THERE ARE CERTAIN plants in my little solarium that are passing the winter in a sorry state, spindly and barely clinging to life. So sad do they look that I kept them nestled against healthier specimens, like one set of sticks that’s been sitting for months scarcely pimpled with bitty leaves.
Friend Maggie gave me that plant last spring, when she came to dinner. A lovely little bushy thing it was, and I did have its name tag handy for months and months and then lost it . . . so I have no recollection of what it’s called but I do remember
reading that it was a favorite in Victorian conservatories. I also recall that the plant had small but sprightly orange flowers—or it did when I received it.
As it so often happens, heavy sigh, when the plant was moved to what I considered to be a reasonable spot in the actual outdoor garden (in this garden there are no such things as ideal spots), the flowers faded and dropped off while the branches grew increasingly piddly and scrawny.
And when it moved inside for the winter it just sat there being sulky; why I bothered even watering I just don’t know. But then, about 10 days ago there were suddenly little swellings along those skinny stalks. And I said to myself, better prune this sucker, elsewise you’re going to be sorry.
But I was so happy to see something happening that I couldn’t bring myself to clip . . . and each day I watched as the swellings became ragged little green leaves with tiny splotches of yellow and I cooed and couldn’t cut.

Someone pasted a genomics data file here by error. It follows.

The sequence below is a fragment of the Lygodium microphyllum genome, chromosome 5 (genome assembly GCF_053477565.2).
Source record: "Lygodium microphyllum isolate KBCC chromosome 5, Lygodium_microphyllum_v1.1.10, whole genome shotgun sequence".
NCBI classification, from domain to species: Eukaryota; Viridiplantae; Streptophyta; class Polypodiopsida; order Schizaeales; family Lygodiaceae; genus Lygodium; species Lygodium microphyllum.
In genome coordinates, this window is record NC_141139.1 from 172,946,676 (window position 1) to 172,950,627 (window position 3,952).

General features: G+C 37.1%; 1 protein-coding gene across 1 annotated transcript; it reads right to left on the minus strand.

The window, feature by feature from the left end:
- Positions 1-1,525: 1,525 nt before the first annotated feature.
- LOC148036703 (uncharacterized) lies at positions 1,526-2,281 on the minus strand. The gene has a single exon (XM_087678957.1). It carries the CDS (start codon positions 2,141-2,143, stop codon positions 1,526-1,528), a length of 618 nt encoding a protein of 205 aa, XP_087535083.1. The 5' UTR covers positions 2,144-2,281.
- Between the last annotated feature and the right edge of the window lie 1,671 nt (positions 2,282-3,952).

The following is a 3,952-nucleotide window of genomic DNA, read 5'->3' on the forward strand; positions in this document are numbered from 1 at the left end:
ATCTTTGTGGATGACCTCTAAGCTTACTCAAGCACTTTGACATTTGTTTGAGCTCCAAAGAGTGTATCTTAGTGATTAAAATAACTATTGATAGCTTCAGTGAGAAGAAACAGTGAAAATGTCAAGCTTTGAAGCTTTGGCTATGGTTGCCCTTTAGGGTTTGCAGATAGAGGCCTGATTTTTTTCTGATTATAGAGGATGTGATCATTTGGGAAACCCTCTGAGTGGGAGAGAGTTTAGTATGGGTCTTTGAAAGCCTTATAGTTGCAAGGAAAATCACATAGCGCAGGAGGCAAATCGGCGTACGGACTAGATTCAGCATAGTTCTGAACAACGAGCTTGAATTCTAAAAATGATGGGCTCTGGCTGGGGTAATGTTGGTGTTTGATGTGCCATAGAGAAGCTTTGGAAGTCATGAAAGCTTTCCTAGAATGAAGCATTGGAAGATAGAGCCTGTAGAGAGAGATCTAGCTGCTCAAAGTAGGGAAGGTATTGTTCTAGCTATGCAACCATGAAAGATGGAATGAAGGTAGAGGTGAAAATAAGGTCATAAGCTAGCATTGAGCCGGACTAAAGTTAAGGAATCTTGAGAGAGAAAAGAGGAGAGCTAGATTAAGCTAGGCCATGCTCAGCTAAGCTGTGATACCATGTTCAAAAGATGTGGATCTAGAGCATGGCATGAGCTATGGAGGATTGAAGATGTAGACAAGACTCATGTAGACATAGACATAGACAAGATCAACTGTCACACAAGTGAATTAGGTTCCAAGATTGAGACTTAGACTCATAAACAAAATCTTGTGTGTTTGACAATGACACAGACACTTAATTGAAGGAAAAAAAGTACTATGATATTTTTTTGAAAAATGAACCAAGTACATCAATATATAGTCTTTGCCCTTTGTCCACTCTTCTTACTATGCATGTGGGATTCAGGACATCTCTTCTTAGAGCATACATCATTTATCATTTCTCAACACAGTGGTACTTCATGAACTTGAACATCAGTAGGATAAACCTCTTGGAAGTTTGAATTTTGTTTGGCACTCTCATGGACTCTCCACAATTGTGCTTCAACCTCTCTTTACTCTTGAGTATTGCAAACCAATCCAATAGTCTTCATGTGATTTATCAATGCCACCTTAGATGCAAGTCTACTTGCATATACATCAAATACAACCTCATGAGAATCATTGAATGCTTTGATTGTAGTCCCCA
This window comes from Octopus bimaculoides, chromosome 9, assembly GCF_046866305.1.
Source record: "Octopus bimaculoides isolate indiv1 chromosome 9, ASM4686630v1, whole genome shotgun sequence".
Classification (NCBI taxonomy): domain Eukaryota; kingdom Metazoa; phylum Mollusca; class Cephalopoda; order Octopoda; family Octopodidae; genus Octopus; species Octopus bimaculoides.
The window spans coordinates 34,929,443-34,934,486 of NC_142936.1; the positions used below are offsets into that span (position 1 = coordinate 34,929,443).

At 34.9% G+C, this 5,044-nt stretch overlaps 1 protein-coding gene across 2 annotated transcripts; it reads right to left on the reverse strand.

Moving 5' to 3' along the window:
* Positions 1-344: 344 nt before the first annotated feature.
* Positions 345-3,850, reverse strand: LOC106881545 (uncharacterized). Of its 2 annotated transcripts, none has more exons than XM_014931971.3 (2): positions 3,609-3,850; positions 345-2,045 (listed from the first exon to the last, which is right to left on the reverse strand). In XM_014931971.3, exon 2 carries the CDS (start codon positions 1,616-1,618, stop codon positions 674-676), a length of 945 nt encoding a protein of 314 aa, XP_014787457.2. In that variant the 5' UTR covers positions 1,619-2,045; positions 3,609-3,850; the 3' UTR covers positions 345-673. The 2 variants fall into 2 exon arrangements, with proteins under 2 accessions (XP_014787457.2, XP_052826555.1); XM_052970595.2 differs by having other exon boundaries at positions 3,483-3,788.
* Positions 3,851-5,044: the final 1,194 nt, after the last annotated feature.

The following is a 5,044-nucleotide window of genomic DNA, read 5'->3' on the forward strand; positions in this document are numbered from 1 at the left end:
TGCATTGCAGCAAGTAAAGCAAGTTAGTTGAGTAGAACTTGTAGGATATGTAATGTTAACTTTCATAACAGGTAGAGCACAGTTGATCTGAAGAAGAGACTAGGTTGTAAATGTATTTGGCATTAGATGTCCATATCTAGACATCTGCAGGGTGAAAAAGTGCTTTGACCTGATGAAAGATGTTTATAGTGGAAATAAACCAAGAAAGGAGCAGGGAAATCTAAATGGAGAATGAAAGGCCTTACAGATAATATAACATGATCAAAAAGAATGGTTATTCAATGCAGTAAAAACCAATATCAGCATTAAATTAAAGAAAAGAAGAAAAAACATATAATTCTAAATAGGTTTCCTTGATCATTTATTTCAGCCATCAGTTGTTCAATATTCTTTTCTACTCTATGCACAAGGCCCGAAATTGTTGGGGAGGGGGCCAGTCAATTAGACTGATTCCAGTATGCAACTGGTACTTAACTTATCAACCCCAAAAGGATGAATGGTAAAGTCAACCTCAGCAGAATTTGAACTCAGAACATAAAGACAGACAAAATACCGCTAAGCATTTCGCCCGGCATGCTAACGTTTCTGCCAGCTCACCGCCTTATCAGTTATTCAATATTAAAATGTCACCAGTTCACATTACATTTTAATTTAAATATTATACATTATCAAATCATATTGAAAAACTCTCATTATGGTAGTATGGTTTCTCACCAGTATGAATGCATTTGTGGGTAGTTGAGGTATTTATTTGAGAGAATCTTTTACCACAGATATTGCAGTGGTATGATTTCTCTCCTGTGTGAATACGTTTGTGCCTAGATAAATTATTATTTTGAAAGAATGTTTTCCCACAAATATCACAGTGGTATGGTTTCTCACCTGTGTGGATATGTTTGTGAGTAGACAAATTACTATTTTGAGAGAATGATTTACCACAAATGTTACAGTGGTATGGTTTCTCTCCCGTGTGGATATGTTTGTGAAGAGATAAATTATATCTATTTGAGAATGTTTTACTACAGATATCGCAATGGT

And then, last night (or so it seems), clusters of buds appeared on top of the sticks.
So what do I do now? If I prune it down perhaps the plant will branch and get bushy and more flowers will emerge and wouldn’t that be nice I say to myself, rather gently, because I can become truculent if I’m ordered about.
And myself replies: But maybe not! Maybe these are the only buds we’ll see. Can’t we leave it be?
The eye glances toward the Meyer lemon that sat for years with a broken branch wrapped with brown paper packing tape and supported with green wire, the only branch on the plant that ever bore fruit. A few weeks ago I finally bit the bullet with that one, and the whole bleeding thing is positively floriferous, dripping honey-scented buddlings.
Hand me those secateurs. It’s on.
LittleBird Stephanie writes about city gardening. You can read previous columns by searching for Green Acre in the Search box, top right.